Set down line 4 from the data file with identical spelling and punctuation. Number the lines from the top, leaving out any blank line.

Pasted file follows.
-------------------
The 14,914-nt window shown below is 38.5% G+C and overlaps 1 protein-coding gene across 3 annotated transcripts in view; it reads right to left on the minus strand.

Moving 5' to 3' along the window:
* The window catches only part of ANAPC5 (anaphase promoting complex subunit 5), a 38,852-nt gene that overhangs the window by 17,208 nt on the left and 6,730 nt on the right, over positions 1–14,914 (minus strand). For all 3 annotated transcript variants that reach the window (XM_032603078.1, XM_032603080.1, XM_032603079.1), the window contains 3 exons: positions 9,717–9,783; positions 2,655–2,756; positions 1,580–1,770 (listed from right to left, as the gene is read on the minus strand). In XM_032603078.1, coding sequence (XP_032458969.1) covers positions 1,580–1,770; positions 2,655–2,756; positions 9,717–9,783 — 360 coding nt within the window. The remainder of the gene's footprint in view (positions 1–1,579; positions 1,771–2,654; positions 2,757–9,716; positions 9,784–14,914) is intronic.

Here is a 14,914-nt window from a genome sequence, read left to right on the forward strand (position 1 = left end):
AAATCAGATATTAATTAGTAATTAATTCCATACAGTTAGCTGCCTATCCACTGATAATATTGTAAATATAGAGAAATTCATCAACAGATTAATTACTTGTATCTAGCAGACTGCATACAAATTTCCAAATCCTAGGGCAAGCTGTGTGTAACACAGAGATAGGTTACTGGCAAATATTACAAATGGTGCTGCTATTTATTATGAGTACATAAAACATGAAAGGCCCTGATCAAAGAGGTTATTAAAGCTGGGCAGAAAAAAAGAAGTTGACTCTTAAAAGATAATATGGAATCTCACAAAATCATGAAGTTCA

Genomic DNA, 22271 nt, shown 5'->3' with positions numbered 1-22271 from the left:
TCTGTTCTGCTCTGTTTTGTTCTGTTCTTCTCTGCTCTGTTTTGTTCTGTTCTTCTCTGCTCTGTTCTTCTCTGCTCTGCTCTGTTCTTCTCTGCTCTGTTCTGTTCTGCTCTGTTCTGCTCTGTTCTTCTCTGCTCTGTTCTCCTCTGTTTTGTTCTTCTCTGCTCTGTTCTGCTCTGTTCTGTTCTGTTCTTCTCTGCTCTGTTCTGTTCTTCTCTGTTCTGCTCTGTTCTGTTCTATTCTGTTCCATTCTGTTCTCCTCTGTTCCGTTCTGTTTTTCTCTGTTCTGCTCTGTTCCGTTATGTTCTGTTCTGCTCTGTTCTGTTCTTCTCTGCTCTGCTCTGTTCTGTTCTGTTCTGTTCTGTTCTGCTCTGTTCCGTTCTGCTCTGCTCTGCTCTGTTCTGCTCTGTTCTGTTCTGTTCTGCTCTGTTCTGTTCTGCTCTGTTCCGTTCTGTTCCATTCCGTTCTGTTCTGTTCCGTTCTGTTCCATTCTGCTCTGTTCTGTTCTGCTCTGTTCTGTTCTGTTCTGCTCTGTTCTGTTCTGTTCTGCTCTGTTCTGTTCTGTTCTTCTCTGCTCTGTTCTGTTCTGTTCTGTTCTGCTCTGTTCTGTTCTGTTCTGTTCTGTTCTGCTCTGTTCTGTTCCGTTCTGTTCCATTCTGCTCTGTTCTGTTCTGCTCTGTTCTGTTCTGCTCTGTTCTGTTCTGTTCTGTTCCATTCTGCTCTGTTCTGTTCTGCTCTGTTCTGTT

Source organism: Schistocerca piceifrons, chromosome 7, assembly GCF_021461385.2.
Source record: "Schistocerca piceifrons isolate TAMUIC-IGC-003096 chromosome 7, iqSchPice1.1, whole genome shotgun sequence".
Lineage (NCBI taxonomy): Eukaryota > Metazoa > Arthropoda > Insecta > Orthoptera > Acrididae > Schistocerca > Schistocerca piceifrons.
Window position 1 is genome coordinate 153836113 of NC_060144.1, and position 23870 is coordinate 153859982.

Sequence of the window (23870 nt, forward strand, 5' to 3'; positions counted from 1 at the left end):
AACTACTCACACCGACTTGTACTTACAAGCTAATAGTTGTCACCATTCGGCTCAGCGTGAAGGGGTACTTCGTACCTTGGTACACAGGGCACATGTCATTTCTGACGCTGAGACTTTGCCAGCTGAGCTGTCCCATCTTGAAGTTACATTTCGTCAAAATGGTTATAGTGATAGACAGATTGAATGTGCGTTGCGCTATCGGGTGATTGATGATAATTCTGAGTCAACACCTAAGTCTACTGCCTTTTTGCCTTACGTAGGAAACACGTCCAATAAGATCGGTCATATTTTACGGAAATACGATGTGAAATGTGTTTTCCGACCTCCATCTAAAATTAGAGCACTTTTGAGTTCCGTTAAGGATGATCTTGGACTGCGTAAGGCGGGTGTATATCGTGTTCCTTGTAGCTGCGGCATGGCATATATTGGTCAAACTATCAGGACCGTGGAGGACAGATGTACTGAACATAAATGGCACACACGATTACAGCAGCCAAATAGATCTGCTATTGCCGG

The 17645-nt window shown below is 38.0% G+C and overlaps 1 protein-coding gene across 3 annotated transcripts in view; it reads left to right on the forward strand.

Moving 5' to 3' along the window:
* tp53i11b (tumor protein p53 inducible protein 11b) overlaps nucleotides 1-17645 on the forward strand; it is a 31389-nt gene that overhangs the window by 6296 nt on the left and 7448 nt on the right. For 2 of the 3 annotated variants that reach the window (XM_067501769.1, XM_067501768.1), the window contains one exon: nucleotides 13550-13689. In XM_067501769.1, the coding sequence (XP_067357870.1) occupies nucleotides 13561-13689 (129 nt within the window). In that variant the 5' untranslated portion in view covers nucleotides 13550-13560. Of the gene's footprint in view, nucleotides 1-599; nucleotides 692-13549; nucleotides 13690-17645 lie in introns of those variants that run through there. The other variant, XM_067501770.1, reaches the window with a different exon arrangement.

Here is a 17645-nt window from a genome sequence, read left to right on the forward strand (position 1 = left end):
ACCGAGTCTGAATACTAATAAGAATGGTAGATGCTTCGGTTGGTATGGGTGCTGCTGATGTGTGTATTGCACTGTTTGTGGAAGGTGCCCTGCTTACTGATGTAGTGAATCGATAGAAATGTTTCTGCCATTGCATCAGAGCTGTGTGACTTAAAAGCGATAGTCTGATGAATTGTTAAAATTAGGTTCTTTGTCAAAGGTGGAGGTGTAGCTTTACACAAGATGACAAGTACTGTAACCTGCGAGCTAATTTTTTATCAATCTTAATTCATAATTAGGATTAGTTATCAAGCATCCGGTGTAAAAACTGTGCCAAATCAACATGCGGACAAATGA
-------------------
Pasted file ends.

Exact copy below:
Here is a 14,914-nt window from a genome sequence, read left to right on the forward strand (position 1 = left end):